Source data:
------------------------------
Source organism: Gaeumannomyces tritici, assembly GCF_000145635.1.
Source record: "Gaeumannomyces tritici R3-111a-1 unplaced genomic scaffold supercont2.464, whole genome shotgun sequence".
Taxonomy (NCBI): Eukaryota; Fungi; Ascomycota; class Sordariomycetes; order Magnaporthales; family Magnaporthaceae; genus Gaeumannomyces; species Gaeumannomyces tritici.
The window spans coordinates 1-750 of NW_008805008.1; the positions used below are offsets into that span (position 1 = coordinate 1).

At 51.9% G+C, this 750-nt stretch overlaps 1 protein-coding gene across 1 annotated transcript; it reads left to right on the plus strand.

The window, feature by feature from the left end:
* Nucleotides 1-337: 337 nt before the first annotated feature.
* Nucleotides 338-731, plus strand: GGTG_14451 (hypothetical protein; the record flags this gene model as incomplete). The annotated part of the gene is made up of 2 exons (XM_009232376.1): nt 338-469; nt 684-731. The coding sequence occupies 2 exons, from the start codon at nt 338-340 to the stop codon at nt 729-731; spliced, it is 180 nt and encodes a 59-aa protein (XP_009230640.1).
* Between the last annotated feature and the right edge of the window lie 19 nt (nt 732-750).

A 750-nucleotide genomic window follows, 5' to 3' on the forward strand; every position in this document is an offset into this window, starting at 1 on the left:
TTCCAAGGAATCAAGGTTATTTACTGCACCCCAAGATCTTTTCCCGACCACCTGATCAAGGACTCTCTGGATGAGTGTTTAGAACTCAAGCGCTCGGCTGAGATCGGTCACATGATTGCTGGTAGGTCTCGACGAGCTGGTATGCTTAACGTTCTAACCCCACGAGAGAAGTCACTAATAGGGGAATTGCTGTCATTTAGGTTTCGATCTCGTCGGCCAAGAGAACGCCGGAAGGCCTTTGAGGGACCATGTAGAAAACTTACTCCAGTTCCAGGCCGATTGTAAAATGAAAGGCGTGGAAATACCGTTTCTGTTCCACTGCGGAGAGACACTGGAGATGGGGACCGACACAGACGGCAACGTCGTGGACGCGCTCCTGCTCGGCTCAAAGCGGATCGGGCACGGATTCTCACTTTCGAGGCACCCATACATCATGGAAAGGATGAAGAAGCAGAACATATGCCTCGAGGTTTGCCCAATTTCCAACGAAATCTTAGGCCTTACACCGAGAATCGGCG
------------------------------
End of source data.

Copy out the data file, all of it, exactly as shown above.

Source organism: Gaeumannomyces tritici, assembly GCF_000145635.1.
Source record: "Gaeumannomyces tritici R3-111a-1 unplaced genomic scaffold supercont2.464, whole genome shotgun sequence".
Taxonomy (NCBI): Eukaryota; Fungi; Ascomycota; class Sordariomycetes; order Magnaporthales; family Magnaporthaceae; genus Gaeumannomyces; species Gaeumannomyces tritici.
The window spans coordinates 1-750 of NW_008805008.1; the positions used below are offsets into that span (position 1 = coordinate 1).

At 51.9% G+C, this 750-nt stretch overlaps 1 protein-coding gene across 1 annotated transcript; it reads left to right on the plus strand.

The window, feature by feature from the left end:
* Nucleotides 1-337: 337 nt before the first annotated feature.
* Nucleotides 338-731, plus strand: GGTG_14451 (hypothetical protein; the record flags this gene model as incomplete). The annotated part of the gene is made up of 2 exons (XM_009232376.1): nt 338-469; nt 684-731. The coding sequence occupies 2 exons, from the start codon at nt 338-340 to the stop codon at nt 729-731; spliced, it is 180 nt and encodes a 59-aa protein (XP_009230640.1).
* Between the last annotated feature and the right edge of the window lie 19 nt (nt 732-750).

A 750-nucleotide genomic window follows, 5' to 3' on the forward strand; every position in this document is an offset into this window, starting at 1 on the left:
TTCCAAGGAATCAAGGTTATTTACTGCACCCCAAGATCTTTTCCCGACCACCTGATCAAGGACTCTCTGGATGAGTGTTTAGAACTCAAGCGCTCGGCTGAGATCGGTCACATGATTGCTGGTAGGTCTCGACGAGCTGGTATGCTTAACGTTCTAACCCCACGAGAGAAGTCACTAATAGGGGAATTGCTGTCATTTAGGTTTCGATCTCGTCGGCCAAGAGAACGCCGGAAGGCCTTTGAGGGACCATGTAGAAAACTTACTCCAGTTCCAGGCCGATTGTAAAATGAAAGGCGTGGAAATACCGTTTCTGTTCCACTGCGGAGAGACACTGGAGATGGGGACCGACACAGACGGCAACGTCGTGGACGCGCTCCTGCTCGGCTCAAAGCGGATCGGGCACGGATTCTCACTTTCGAGGCACCCATACATCATGGAAAGGATGAAGAAGCAGAACATATGCCTCGAGGTTTGCCCAATTTCCAACGAAATCTTAGGCCTTACACCGAGAATCGGCG